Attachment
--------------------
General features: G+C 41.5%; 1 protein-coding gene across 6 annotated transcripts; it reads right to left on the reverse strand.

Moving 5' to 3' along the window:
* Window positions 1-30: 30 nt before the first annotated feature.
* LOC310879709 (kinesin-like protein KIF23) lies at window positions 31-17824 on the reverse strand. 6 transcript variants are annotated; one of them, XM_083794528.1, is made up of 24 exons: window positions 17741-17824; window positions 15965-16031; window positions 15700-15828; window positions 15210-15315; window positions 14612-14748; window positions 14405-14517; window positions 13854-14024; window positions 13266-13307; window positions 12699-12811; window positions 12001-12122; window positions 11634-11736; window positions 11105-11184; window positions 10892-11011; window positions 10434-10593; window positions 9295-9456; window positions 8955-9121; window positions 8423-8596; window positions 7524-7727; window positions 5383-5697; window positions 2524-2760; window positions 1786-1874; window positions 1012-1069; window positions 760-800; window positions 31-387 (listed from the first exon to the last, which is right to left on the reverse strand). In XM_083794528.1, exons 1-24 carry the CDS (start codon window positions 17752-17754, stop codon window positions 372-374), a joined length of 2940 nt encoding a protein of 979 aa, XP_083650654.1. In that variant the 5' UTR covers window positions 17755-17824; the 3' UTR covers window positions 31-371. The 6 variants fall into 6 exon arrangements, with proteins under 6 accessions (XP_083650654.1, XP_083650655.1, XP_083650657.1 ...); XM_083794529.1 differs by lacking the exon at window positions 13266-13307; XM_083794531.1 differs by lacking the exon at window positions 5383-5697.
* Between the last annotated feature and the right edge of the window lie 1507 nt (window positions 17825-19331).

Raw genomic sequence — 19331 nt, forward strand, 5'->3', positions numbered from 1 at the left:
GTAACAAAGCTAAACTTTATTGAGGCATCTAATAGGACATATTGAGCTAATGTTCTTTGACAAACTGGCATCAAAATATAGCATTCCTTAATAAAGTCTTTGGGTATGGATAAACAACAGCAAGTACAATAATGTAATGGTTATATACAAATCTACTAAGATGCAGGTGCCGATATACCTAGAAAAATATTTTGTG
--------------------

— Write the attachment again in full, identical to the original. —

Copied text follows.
General features: G+C 41.5%; 1 protein-coding gene across 6 annotated transcripts; it reads right to left on the reverse strand.

Moving 5' to 3' along the window:
* Window positions 1-30: 30 nt before the first annotated feature.
* LOC310879709 (kinesin-like protein KIF23) lies at window positions 31-17824 on the reverse strand. 6 transcript variants are annotated; one of them, XM_083794528.1, is made up of 24 exons: window positions 17741-17824; window positions 15965-16031; window positions 15700-15828; window positions 15210-15315; window positions 14612-14748; window positions 14405-14517; window positions 13854-14024; window positions 13266-13307; window positions 12699-12811; window positions 12001-12122; window positions 11634-11736; window positions 11105-11184; window positions 10892-11011; window positions 10434-10593; window positions 9295-9456; window positions 8955-9121; window positions 8423-8596; window positions 7524-7727; window positions 5383-5697; window positions 2524-2760; window positions 1786-1874; window positions 1012-1069; window positions 760-800; window positions 31-387 (listed from the first exon to the last, which is right to left on the reverse strand). In XM_083794528.1, exons 1-24 carry the CDS (start codon window positions 17752-17754, stop codon window positions 372-374), a joined length of 2940 nt encoding a protein of 979 aa, XP_083650654.1. In that variant the 5' UTR covers window positions 17755-17824; the 3' UTR covers window positions 31-371. The 6 variants fall into 6 exon arrangements, with proteins under 6 accessions (XP_083650654.1, XP_083650655.1, XP_083650657.1 ...); XM_083794529.1 differs by lacking the exon at window positions 13266-13307; XM_083794531.1 differs by lacking the exon at window positions 5383-5697.
* Between the last annotated feature and the right edge of the window lie 1507 nt (window positions 17825-19331).

Raw genomic sequence — 19331 nt, forward strand, 5'->3', positions numbered from 1 at the left:
GTAACAAAGCTAAACTTTATTGAGGCATCTAATAGGACATATTGAGCTAATGTTCTTTGACAAACTGGCATCAAAATATAGCATTCCTTAATAAAGTCTTTGGGTATGGATAAACAACAGCAAGTACAATAATGTAATGGTTATATACAAATCTACTAAGATGCAGGTGCCGATATACCTAGAAAAATATTTTGTG